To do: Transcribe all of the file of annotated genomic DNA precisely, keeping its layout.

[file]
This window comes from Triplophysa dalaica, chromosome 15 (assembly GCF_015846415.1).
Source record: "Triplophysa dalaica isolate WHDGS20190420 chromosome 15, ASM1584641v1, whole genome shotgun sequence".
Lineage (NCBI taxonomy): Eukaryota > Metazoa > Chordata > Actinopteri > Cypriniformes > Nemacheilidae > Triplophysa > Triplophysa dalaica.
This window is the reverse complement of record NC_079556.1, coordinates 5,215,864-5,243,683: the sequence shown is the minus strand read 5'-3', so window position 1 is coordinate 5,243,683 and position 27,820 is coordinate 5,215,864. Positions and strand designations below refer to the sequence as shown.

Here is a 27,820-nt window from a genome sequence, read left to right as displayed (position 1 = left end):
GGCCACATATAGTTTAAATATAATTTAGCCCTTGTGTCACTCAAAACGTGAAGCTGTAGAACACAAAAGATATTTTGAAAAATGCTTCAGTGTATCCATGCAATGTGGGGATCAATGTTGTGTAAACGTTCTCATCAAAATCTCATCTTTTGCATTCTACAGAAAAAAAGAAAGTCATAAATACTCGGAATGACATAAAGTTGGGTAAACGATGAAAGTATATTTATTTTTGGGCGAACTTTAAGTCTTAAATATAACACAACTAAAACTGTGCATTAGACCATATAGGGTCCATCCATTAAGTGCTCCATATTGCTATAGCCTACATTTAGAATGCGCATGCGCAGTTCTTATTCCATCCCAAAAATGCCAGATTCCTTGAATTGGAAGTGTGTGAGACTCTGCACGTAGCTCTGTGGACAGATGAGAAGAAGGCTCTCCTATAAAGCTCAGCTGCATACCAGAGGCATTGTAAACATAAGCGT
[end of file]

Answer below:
This window comes from Triplophysa dalaica, chromosome 15 (assembly GCF_015846415.1).
Source record: "Triplophysa dalaica isolate WHDGS20190420 chromosome 15, ASM1584641v1, whole genome shotgun sequence".
Lineage (NCBI taxonomy): Eukaryota > Metazoa > Chordata > Actinopteri > Cypriniformes > Nemacheilidae > Triplophysa > Triplophysa dalaica.
This window is the reverse complement of record NC_079556.1, coordinates 5,215,864-5,243,683: the sequence shown is the minus strand read 5'-3', so window position 1 is coordinate 5,243,683 and position 27,820 is coordinate 5,215,864. Positions and strand designations below refer to the sequence as shown.

Here is a 27,820-nt window from a genome sequence, read left to right as displayed (position 1 = left end):
GGCCACATATAGTTTAAATATAATTTAGCCCTTGTGTCACTCAAAACGTGAAGCTGTAGAACACAAAAGATATTTTGAAAAATGCTTCAGTGTATCCATGCAATGTGGGGATCAATGTTGTGTAAACGTTCTCATCAAAATCTCATCTTTTGCATTCTACAGAAAAAAAGAAAGTCATAAATACTCGGAATGACATAAAGTTGGGTAAACGATGAAAGTATATTTATTTTTGGGCGAACTTTAAGTCTTAAATATAACACAACTAAAACTGTGCATTAGACCATATAGGGTCCATCCATTAAGTGCTCCATATTGCTATAGCCTACATTTAGAATGCGCATGCGCAGTTCTTATTCCATCCCAAAAATGCCAGATTCCTTGAATTGGAAGTGTGTGAGACTCTGCACGTAGCTCTGTGGACAGATGAGAAGAAGGCTCTCCTATAAAGCTCAGCTGCATACCAGAGGCATTGTAAACATAAGCGT